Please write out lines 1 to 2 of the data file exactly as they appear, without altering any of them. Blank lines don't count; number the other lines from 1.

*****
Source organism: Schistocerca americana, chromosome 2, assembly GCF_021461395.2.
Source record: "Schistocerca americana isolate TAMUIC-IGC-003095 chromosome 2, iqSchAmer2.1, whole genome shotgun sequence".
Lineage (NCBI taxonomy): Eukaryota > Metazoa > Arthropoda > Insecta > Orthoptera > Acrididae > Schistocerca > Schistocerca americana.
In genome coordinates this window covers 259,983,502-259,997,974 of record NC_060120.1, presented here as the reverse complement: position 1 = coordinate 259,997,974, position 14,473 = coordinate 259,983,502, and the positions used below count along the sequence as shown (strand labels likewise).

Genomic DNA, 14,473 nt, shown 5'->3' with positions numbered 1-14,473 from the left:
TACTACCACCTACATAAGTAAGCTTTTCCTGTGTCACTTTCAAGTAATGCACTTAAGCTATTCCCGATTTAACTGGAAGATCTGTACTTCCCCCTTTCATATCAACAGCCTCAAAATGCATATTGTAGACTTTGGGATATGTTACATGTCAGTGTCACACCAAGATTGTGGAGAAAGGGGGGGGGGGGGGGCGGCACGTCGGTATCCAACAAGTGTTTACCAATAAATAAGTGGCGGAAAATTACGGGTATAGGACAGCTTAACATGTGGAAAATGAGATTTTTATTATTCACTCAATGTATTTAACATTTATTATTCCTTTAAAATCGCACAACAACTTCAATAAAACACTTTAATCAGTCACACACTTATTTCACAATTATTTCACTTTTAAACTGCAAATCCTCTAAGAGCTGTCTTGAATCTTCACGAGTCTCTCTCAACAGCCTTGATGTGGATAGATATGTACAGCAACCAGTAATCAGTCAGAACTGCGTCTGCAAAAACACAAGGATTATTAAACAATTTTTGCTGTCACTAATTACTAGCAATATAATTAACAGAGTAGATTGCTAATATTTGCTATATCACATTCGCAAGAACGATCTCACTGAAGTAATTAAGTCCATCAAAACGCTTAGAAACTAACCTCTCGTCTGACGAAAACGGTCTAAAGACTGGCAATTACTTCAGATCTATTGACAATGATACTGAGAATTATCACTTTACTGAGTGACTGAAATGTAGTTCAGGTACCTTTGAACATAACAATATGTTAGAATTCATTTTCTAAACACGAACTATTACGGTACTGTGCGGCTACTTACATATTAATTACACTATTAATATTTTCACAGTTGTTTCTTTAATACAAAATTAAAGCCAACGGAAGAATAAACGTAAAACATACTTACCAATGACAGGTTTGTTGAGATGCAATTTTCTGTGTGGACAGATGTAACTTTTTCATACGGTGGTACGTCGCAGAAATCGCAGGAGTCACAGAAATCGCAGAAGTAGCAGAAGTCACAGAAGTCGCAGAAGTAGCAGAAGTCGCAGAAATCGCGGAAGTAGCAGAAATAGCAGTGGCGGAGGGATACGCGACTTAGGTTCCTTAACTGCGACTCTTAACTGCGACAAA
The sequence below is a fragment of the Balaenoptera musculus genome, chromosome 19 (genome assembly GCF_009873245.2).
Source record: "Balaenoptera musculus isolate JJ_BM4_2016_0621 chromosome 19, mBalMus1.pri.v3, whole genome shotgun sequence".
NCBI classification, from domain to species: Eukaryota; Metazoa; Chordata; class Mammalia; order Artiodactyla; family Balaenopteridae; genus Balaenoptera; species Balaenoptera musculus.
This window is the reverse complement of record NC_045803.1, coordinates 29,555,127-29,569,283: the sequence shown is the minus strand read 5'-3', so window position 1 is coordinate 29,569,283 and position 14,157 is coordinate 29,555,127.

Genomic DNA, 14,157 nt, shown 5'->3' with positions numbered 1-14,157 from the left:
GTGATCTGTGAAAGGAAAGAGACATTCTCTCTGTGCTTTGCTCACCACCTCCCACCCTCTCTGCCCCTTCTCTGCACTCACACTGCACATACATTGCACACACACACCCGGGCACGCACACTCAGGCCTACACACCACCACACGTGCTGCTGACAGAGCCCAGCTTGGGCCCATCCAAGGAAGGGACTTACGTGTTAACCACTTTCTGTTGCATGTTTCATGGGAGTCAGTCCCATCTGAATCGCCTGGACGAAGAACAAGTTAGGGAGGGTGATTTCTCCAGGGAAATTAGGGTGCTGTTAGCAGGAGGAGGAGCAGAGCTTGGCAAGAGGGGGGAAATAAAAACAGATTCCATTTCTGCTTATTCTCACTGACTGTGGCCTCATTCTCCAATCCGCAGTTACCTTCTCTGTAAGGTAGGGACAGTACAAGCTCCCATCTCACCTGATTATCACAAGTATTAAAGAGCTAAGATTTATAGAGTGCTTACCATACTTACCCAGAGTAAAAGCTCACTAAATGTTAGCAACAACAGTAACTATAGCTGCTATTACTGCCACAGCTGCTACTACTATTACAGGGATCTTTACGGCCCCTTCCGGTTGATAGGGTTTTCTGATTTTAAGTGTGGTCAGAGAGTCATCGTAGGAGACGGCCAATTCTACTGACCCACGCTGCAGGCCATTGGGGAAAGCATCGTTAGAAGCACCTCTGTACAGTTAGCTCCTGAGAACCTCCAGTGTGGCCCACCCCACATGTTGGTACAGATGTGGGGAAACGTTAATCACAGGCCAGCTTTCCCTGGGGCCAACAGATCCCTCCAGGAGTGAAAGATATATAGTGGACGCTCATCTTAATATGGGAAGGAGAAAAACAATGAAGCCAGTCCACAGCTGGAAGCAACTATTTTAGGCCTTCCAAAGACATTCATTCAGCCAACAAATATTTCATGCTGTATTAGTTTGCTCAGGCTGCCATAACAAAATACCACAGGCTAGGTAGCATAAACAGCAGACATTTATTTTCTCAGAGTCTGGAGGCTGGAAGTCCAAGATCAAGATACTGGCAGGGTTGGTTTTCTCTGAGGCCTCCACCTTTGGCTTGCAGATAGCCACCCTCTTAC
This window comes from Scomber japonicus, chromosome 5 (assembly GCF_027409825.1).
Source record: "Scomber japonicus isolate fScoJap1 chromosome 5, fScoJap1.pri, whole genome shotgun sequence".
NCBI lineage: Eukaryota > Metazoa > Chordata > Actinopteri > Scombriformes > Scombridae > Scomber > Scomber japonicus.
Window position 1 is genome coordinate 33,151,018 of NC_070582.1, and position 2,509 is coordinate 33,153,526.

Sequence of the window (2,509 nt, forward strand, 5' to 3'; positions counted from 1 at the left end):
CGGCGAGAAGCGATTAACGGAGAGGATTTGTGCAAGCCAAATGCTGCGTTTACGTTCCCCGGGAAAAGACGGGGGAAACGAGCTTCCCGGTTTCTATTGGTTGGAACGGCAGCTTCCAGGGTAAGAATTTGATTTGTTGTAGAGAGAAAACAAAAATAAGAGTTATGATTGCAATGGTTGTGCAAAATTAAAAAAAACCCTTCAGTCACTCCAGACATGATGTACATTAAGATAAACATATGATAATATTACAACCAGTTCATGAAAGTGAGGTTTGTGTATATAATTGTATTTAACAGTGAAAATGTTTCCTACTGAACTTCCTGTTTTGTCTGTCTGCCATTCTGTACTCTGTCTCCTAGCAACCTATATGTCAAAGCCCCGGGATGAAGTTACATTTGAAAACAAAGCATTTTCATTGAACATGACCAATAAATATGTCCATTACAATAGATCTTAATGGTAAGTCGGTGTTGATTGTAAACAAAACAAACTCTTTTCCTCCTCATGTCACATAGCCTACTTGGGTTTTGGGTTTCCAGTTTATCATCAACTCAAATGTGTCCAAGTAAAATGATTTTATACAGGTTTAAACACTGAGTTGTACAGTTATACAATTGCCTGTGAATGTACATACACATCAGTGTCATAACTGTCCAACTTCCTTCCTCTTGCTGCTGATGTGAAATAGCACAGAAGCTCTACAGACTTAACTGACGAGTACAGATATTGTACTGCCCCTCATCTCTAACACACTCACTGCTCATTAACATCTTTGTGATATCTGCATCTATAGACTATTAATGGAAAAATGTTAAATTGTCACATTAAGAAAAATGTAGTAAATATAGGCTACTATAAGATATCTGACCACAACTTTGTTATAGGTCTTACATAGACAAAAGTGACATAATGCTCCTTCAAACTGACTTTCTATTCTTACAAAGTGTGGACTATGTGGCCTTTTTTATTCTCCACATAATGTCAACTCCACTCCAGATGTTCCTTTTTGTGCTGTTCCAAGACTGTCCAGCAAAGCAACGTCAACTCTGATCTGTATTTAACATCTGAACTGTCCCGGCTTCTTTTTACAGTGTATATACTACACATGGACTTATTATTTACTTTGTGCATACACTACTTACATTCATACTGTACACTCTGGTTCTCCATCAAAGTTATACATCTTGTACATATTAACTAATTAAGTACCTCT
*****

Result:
Source organism: Schistocerca americana, chromosome 2, assembly GCF_021461395.2.
Source record: "Schistocerca americana isolate TAMUIC-IGC-003095 chromosome 2, iqSchAmer2.1, whole genome shotgun sequence".